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Authors Want Hollywood to Call? Use These Matchmakers and Turn Your Book Into a MOVIE!
From:
Scott Lorenz - Book Marketing Expert - Book Publicity - Publicist Scott Lorenz - Book Marketing Expert - Book Publicity - Publicist
For Immediate Release:
Dateline: Detroit , MI
Saturday, January 18, 2020

 
Turn Your Book into a Hollywood Movie

Matchmaker Services Puts Your Book or Script in Front of Producers

Innovative  Services Place Your Script in Front of Hollywood Producers

By Scott Lorenz

Westwind Communications

As a book publicist, I am asked on a regular basis, “Can you get my book turned into a movie?”  With all the streaming outlets like NETFLIX, AMAZON and others who desperately need new content, the demand for creative work has never been higher. Now there are services who can place your book or screenplay in front of Hollywood producers who can, in fact, turn it into a movie.  If you want to turn your book into a movie then check out these ‘matchmakers’ I’ve discovered below.

Since its debut in 2018, TaleFlick has provided a searchable library of fiction, novels, and short stories. It strives to connect authors with film or TV producers. You can create your own page and match with vetted scriptwriters who can offer tips on how to improve your story. TaleFlick can also help you get discovered by producers looking for new material.

“TaleFlick is an effective, efficient way for your work to be presented directly to those people who may want to make a film out of it. I don’t know why it didn’t exist before but I’m glad it does now,” says Michael Bowker, author of Gods of Our Time.

Pros of TaleFlick

  • Great Exposure: With TaleFlick, you can submit your story online and get in front of the top studios, producers, and production companies.
  • Commitment to Giving Back: TaleFlick has a “1 Million Books 1 Million Children” initiative where they give one million books to one million children all around the world.

Cons of TaleFlick

  • Must Pay to Submit Stories: TaleFlick is not free for authors as you’ll have to pay $88 to submit your story.
  • Not All Stories Accepted: TaleFlick accepts scripts, screenplays, fiction and nonfiction books, manuscripts and children’s stories. The site doesn’t currently support short stories, comic books, and plays.

InkTip began in 2000 to make it easy for producers, directors, agents, managers, and name actors to access quality screenplays and professional authors. Believe it or not, more than 375 feature films have been made from scripts and writers discovered through InkTip. One example of an InkTip success story is Fireball, which was produced by Harvey Kahn with Front Street Pictures and  aired on the Sci-Fi channel.

Pros of InkTip

  • Variety of Services: InkTip offers three main services to get your scripts noticed. These include its script listings and script renewals service, InkTip Magazine service, and Preferred Newsletter service.
  • Thousands of Industry Professionals: Over 2,700 producers, agents, managers and other industry professionals use InkTip.
  • Privacy of Scripts: You can’t look at the scripts of other writers as they are reserved for qualified industry professionals.

Cons of InkTip

  • Fees Involved: While you can register an account with InkTip for free, you have to pay for its specific services. Fees range from $30 to $60.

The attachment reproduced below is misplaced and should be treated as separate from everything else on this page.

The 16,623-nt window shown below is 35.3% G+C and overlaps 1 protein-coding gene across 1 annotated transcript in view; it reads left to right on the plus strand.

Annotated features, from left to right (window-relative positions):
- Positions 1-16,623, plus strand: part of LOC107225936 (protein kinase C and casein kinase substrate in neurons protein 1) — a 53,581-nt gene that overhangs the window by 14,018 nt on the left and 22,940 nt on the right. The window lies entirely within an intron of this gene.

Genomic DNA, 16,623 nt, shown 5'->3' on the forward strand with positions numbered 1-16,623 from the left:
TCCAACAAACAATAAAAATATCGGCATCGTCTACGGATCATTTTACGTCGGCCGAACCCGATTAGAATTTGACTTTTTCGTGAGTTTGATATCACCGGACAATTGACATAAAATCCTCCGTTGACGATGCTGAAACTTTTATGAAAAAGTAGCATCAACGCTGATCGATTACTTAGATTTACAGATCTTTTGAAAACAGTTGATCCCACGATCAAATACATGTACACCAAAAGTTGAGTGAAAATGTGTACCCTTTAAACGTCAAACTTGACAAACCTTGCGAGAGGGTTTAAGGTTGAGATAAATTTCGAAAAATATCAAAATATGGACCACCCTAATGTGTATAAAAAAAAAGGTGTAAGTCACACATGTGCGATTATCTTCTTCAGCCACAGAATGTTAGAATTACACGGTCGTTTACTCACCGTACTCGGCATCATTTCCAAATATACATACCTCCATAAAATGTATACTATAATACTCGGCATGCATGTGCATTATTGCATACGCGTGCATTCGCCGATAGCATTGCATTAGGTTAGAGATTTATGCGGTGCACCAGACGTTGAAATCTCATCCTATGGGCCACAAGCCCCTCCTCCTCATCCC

Spec Scout’s goal is to be the best place to discover and promote the highest-quality screenplays, on and off the market. It hopes to give aspiring writers a way to break into the business. “Spec Scout is my secret weapon. Having the whole spec market in one place, with scores, loglines, and coverage is such a huge advantage. I can’t imagine not having access to this library,” says Stephanie Marin, producer at El Camino Entertainment.

Pros of Spec Scout

  • In-Depth Feedback: Once you submit your script, three readers will provide ratings and comprehensive analysis of your script. You’ll get 8 to 10 pages of detailed comments that outline its strengths and weaknesses.
  • Script Score: Your “Script Score” will indicate the quality of your script. If you score 75 or above on the 100 point scale, you’ll be listed as a “Scouted” writer for free, forever.

Cons of Spec Scout

  • Pricey: To submit your script, you’ll have to pay $297. Rush service is available for an extra $100.
  • Feedback Takes Time: It’ll take about one month to receive feedback on your script. If you can’t wait that long, the $100 rush service can get it to you in one week.

The Bottom Line: Just like online dating doesn’t guarantee you’ll meet your special someone, there are no guarantees that these services will turn your work into a movie. Just look at them as another opportunity to gain exposure for your book.

About Book Publicist Scott Lorenz

Book publicist Scott Lorenz is President of Westwind Communications, a public relations and marketing firm that has a special knack for working with authors to help them get all the publicity they deserve and more. Lorenz works with bestselling authors and self-published authors promoting all types of books, whether it’s their first book or their 15th book. He’s handled publicity for books by CEOs, CIA Officers, Navy SEALS, Homemakers, Fitness Gurus, Doctors, Lawyers and Adventurers. His clients have been featured by Good Morning America, FOX & Friends, CNN, ABC News, New York Times, Nightline, TIME, PBS, LA Times, USA Today, Washington Post, Woman’s World, & Howard Stern to name a few.

Learn more about Westwind Communications’ book marketing approach at http://www.Book-Marketing-Expert.com or contact Lorenz at scottlorenz@westwindcos.com or by phone at 734-667-2090 or fill out the form below. Follow Lorenz on Twitter @aBookPublicist

 
President
Westwind Communications Book Marketing
Plymouth, MI
734-667-2090